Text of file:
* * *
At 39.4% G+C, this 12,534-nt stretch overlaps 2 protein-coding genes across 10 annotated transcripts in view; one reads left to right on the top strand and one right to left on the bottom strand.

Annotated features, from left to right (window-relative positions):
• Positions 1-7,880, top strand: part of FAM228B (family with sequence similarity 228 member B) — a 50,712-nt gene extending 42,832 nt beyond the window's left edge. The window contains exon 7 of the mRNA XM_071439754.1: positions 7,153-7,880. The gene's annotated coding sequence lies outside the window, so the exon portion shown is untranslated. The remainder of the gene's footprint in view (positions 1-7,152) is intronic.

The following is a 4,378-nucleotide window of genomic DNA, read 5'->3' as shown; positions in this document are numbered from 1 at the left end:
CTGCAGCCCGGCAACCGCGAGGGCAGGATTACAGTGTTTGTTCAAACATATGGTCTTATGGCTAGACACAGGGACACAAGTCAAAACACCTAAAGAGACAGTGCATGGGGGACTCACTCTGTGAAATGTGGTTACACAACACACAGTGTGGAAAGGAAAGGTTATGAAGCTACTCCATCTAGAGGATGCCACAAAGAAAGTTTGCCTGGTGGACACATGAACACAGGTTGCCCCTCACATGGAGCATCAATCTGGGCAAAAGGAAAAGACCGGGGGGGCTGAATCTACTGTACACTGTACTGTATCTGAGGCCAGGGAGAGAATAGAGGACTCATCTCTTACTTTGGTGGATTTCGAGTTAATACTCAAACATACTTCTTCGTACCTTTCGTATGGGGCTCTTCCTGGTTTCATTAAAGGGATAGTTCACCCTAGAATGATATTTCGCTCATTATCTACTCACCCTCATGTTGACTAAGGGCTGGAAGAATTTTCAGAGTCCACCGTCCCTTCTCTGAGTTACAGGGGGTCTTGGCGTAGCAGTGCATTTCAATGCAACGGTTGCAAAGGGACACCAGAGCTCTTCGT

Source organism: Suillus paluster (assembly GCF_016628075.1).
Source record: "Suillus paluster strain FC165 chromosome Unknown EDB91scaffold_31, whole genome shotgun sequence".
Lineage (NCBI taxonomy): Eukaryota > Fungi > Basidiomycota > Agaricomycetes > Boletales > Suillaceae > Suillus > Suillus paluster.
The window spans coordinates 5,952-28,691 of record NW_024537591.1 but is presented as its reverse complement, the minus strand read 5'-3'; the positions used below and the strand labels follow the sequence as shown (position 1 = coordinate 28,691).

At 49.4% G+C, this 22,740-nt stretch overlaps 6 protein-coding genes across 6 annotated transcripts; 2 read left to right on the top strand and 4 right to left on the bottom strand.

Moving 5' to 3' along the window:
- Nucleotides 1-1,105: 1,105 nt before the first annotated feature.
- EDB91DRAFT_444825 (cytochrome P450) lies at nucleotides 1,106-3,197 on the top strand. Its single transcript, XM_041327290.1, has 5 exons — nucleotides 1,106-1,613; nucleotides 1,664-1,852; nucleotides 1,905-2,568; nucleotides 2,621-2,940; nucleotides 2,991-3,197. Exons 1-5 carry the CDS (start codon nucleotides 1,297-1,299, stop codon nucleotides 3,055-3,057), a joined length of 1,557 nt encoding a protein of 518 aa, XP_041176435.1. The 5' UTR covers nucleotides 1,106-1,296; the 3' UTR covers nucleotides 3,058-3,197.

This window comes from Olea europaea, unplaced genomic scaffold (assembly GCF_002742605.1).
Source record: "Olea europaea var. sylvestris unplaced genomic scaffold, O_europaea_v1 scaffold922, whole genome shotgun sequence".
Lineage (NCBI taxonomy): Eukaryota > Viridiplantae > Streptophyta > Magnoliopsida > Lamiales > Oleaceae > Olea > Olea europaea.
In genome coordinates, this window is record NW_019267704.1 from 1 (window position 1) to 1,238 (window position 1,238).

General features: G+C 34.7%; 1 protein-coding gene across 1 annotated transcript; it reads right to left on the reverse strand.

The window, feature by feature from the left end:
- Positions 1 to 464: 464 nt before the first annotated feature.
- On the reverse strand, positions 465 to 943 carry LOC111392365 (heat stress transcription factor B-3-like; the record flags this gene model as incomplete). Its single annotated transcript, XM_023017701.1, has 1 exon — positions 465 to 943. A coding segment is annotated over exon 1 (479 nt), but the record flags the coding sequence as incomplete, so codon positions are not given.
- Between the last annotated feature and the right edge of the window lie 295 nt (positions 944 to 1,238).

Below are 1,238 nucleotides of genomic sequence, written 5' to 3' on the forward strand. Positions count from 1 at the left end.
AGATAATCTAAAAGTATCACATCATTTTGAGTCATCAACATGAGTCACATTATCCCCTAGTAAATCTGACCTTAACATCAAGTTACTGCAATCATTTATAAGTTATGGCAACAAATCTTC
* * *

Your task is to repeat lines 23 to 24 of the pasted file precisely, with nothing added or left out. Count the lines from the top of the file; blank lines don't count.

Below are 1,238 nucleotides of genomic sequence, written 5' to 3' on the forward strand. Positions count from 1 at the left end.
AGATAATCTAAAAGTATCACATCATTTTGAGTCATCAACATGAGTCACATTATCCCCTAGTAAATCTGACCTTAACATCAAGTTACTGCAATCATTTATAAGTTATGGCAACAAATCTTC